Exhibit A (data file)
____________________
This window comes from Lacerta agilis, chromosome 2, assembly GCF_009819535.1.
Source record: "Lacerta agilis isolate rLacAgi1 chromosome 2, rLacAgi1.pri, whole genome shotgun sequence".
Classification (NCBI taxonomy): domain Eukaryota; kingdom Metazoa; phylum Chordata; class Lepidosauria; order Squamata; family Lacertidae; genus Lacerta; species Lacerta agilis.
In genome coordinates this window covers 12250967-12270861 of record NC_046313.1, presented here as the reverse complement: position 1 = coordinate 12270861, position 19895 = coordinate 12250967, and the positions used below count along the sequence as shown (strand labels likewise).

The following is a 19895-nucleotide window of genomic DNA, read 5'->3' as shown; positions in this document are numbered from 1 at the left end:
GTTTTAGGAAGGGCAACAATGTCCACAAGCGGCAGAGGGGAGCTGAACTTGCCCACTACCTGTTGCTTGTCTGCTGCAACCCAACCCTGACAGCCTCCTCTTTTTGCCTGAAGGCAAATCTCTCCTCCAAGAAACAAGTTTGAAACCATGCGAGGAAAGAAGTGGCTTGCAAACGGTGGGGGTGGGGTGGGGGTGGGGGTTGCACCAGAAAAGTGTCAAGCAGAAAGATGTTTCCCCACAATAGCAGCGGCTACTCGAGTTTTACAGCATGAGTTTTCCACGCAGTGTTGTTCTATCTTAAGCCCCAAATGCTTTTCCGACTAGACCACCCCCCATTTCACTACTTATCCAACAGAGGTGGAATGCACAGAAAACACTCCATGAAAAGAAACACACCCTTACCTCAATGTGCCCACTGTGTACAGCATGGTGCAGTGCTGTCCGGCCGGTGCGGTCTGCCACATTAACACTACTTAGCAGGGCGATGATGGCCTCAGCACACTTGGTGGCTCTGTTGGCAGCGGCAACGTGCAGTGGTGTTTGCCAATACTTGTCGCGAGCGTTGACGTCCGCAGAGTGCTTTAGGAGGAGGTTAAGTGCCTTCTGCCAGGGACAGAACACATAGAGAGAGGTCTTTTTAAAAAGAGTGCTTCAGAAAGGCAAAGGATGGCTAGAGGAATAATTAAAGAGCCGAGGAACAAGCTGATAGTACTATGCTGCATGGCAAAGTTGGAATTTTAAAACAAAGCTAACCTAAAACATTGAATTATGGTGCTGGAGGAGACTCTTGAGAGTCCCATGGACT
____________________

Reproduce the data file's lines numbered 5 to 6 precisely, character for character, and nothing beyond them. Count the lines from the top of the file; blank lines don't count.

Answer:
The following is a 19895-nucleotide window of genomic DNA, read 5'->3' as shown; positions in this document are numbered from 1 at the left end:
GTTTTAGGAAGGGCAACAATGTCCACAAGCGGCAGAGGGGAGCTGAACTTGCCCACTACCTGTTGCTTGTCTGCTGCAACCCAACCCTGACAGCCTCCTCTTTTTGCCTGAAGGCAAATCTCTCCTCCAAGAAACAAGTTTGAAACCATGCGAGGAAAGAAGTGGCTTGCAAACGGTGGGGGTGGGGTGGGGGTGGGGGTTGCACCAGAAAAGTGTCAAGCAGAAAGATGTTTCCCCACAATAGCAGCGGCTACTCGAGTTTTACAGCATGAGTTTTCCACGCAGTGTTGTTCTATCTTAAGCCCCAAATGCTTTTCCGACTAGACCACCCCCCATTTCACTACTTATCCAACAGAGGTGGAATGCACAGAAAACACTCCATGAAAAGAAACACACCCTTACCTCAATGTGCCCACTGTGTACAGCATGGTGCAGTGCTGTCCGGCCGGTGCGGTCTGCCACATTAACACTACTTAGCAGGGCGATGATGGCCTCAGCACACTTGGTGGCTCTGTTGGCAGCGGCAACGTGCAGTGGTGTTTGCCAATACTTGTCGCGAGCGTTGACGTCCGCAGAGTGCTTTAGGAGGAGGTTAAGTGCCTTCTGCCAGGGACAGAACACATAGAGAGAGGTCTTTTTAAAAAGAGTGCTTCAGAAAGGCAAAGGATGGCTAGAGGAATAATTAAAGAGCCGAGGAACAAGCTGATAGTACTATGCTGCATGGCAAAGTTGGAATTTTAAAACAAAGCTAACCTAAAACATTGAATTATGGTGCTGGAGGAGACTCTTGAGAGTCCCATGGACT